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Lekima Moving Through Eastern China With Gusty Winds, Heavy Rainfall; Krosa May Approach Japan as a Typhoon Next Week
Published: August 10, 2019
Tropical Storm Lekima is moving through eastern China with gusty winds and torrential rainfall. Another tropical storm will threaten Japan by midweek.
Lekima is currently centered about 40 miles northwest of Shanghai, China, and is heading north. Lekima made landfall in eastern China in Chengnan Town, Wenling in southeastern Zhejiang province around 1:45 a.m. Saturday morning, local time, as a typhoon with sustained winds of around 100 mph, making it equivalent to a Category 2 hurricane.
(LATEST: Lekima's Destruction
After rapidly intensifying Tuesday into Wednesday, Lekima became a super typhoon (winds 150 mph or greater) for a short time late Thursday into early Friday, local time. Lekima has since weakened to a tropical storm.
This weekend, Lekima will continue to weaken as it curls northward through parts of eastern China, including near Shanghai.
Strong winds, heavy rainfall and flooding are likely across portions of eastern China this weekend.
Shipu, China, recorded a gust to 92 mph on Saturday and more than 5 inches of rainfall Friday through Saturday. Shanghai has measured more than 5 inches of rainfall, as of early Sunday. More than 10 inches of rain has fallen in eastern China south and east of Shanghai.
Tropical storm warnings and heavy rainfall warnings remain in effect for some eastern provinces of China, including in Shanghai.
Heavy rain could trigger flooding in eastern China, possibly including Shanghai and Beijing and the provinces of Zhejiang, Anhui, Shandong, eastern Hebei, Tianjin and southwestern Liaoning.
More than 1,000 miles to the southeast of Lekima is Typhoon Krosa which now has winds equivalent in strength to a tropical storm.
Krosa is weakening by its relatively slow motion, which cools water down in a process called upwelling. Conditions will likely remain generally unfavorable for additional development and gradual weakening is anticipated over the next few days until the system can begin moving again.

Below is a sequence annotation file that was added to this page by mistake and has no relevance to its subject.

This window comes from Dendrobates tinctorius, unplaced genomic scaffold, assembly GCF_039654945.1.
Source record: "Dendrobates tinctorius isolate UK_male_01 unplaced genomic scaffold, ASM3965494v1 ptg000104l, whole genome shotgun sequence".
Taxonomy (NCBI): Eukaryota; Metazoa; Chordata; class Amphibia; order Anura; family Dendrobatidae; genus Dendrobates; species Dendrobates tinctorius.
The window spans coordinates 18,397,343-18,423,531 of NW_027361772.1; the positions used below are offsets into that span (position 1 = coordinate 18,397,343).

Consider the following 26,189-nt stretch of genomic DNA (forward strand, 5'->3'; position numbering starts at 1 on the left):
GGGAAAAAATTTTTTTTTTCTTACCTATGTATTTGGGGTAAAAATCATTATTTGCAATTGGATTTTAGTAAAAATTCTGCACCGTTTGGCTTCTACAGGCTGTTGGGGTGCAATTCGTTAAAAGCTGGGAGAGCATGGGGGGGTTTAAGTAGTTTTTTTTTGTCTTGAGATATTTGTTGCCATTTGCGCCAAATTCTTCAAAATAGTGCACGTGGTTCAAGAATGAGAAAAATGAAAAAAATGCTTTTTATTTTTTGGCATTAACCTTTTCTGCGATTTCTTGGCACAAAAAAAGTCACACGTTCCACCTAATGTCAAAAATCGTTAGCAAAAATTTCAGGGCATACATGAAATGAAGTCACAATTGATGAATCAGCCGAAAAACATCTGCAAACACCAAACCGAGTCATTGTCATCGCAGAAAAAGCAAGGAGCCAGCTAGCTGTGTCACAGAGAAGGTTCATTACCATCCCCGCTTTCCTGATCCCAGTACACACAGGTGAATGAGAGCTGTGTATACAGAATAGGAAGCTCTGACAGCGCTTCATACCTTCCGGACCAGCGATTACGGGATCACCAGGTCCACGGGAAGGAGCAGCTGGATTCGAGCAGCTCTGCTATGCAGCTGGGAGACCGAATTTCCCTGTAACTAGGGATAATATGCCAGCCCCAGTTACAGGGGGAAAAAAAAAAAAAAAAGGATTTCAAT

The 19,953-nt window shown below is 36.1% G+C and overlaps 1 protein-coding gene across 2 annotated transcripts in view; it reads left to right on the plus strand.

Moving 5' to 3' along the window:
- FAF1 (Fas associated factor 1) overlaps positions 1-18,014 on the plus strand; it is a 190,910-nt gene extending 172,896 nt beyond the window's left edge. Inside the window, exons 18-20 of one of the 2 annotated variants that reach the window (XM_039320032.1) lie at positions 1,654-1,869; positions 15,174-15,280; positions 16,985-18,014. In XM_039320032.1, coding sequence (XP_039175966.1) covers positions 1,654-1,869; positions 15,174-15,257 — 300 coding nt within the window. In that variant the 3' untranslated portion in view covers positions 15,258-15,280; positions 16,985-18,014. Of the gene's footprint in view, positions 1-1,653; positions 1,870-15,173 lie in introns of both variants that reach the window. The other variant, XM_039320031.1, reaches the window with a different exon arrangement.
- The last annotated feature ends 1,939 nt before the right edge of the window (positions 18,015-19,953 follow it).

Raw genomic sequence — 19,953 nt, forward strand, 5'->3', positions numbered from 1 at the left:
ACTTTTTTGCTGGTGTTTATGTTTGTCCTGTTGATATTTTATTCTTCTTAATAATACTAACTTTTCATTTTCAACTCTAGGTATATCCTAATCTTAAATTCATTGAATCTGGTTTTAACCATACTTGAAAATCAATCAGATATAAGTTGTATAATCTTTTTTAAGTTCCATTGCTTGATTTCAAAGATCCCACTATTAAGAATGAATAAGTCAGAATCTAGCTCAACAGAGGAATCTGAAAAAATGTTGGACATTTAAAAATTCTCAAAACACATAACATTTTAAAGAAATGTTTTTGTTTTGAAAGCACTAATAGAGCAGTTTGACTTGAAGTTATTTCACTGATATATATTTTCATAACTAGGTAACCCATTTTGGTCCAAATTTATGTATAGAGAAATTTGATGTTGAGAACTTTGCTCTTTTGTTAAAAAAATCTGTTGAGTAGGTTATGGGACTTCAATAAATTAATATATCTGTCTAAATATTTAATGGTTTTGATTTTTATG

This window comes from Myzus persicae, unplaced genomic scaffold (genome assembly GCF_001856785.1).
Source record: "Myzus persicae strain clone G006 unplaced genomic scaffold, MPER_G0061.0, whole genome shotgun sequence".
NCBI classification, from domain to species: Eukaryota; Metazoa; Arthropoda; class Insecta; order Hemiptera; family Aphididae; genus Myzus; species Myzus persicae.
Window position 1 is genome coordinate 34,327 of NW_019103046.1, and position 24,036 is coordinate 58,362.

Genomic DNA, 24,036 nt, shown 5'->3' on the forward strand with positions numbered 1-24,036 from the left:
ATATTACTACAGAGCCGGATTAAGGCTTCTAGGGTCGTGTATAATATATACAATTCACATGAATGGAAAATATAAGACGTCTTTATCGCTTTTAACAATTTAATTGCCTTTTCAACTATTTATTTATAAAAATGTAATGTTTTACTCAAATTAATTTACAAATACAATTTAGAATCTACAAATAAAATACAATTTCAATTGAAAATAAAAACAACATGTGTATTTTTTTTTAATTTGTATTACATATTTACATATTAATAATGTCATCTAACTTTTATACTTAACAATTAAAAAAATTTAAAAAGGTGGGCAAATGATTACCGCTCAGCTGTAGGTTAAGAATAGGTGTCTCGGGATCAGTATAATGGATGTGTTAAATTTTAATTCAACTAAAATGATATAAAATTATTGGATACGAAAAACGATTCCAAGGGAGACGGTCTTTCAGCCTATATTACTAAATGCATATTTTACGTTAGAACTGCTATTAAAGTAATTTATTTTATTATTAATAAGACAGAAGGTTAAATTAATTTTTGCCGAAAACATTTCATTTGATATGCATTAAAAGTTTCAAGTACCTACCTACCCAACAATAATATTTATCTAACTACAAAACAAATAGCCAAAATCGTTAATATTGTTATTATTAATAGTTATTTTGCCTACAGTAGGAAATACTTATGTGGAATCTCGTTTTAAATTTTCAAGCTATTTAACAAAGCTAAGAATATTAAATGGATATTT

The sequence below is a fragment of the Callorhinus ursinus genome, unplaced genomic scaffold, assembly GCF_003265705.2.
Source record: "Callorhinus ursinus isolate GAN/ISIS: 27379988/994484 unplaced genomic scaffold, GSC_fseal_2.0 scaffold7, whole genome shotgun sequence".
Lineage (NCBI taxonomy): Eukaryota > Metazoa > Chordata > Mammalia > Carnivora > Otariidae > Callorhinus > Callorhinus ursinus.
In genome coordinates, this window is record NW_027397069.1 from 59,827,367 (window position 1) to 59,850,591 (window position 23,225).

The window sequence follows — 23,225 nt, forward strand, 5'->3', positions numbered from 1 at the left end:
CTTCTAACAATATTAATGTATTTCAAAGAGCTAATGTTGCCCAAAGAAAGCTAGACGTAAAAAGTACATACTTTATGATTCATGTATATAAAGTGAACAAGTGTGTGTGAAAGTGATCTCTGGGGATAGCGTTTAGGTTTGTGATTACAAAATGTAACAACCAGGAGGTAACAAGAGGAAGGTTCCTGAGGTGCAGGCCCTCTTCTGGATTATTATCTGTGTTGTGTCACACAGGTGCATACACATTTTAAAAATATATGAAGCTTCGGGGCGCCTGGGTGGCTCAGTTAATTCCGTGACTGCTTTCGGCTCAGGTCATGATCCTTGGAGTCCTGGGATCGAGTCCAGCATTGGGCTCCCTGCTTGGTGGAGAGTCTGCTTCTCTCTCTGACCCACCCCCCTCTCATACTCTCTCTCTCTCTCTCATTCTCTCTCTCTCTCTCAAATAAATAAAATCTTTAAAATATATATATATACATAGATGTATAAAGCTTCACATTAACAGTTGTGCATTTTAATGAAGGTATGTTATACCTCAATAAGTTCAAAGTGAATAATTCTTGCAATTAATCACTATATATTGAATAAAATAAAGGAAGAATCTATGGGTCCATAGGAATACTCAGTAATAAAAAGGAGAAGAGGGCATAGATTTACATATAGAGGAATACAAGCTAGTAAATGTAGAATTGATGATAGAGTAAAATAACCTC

Krosa is forecast to drift near Iwo Jima and the Ogasawara Islands this weekend but will otherwise remain over the open waters of the Western Pacific for the next five days. Extended periods of gusty winds and heavy rainfall are expected in the Ogasawara Islands.
Krosa may strengthen again by midweek and approach mainland Japan next week possibly as a typhoon, but the forecast this far out in time is highly uncertain.
Recap: Francisco Strikes Japan as a Typhoon
Francisco made landfall in southern Japan as typhoon Tuesday morning local time, with maximum sustained winds of 85 mph, according to the U.S. Joint Typhoon Warning Center.
Typhoon Lekima Wobbles Through The Ryukyu Islands
Winds gusted as high as 46.6 m/s or 104 mph at Miyako Shimojishima Airport and sustained typhoon force winds (33.5 m/s or 75 mph) were reported in Miyako. Miyakojima measured more than 280 millimeters or 11 inches of rainfall, while Ishigaki has received more than 200 mm or around 8 inches of rainfall so far.
Typical of intense tropical cyclones, the eye of Lekima wobbled as it tracked through the Ryukyu Islands, passing near the islands of Tarama and Minna, about 200 miles east-southeast of Taipei, Taiwan.
Rainfall totals of more than 450 mm or 18 inches have already been reported late Wednesday through early Saturday in parts of northern Taiwan.
A Quiet Typhoon Season Before This Week
This year had been uncommonly calm for typhoon activity through Aug. 4 in the Northwest Pacific, which is normally the most active region on Earth for tropical cyclones. The only typhoon recorded in 2019 through Aug. 4 was Wutip, the first Category 5 super typhoon on record in February. Wutip passed south of Guam and Micronesia as a Category 4 storm, producing more than $3 million in damage.
Japan is accustomed to typhoons. In a typical year, three typhoons strike Japan, according to data from the Japan Meteorological Agency analyzed by nippon.com. Landfalls are most common in August, but the most destructive typhoons tend to be in September.
Since 1950, no other year had gone from Feb. 28 to Aug. 4 without any typhoons, as noted by Dr. Phil Klotzbach of Colorado State University. Francisco put an end to that streak when it became a typhoon on Aug. 5.
In a typical season (1981-2010), the Northwest Pacific sees about eight named storms and five typhoons by Aug. 2. This year had brought just five named storms and one typhoon by that date.
The amount of accumulated cyclone energy in the Northwest Pacific – which is calculated based on how strong tropical cyclones get and how long they last – was only a little over half of average for the year as of Aug. 2, according to data compiled by Colorado State University.
So, what's the difference between this quiet period and now?
At least one factor that may be having its hand on the "on" switch for the west Pacific is the Madden-Julian Oscillation.
The MJO is essentially a wave of increased storminess, clouds and pressure that moves eastward around the globe once every 40 days or so.
In the tropics, the MJO is known to kick up or assist in tropical cyclone development.
A robust MJO wave is now moving through eastern Asia and the western Pacific, and likely helped the recent tropical cyclone outbreak fester.
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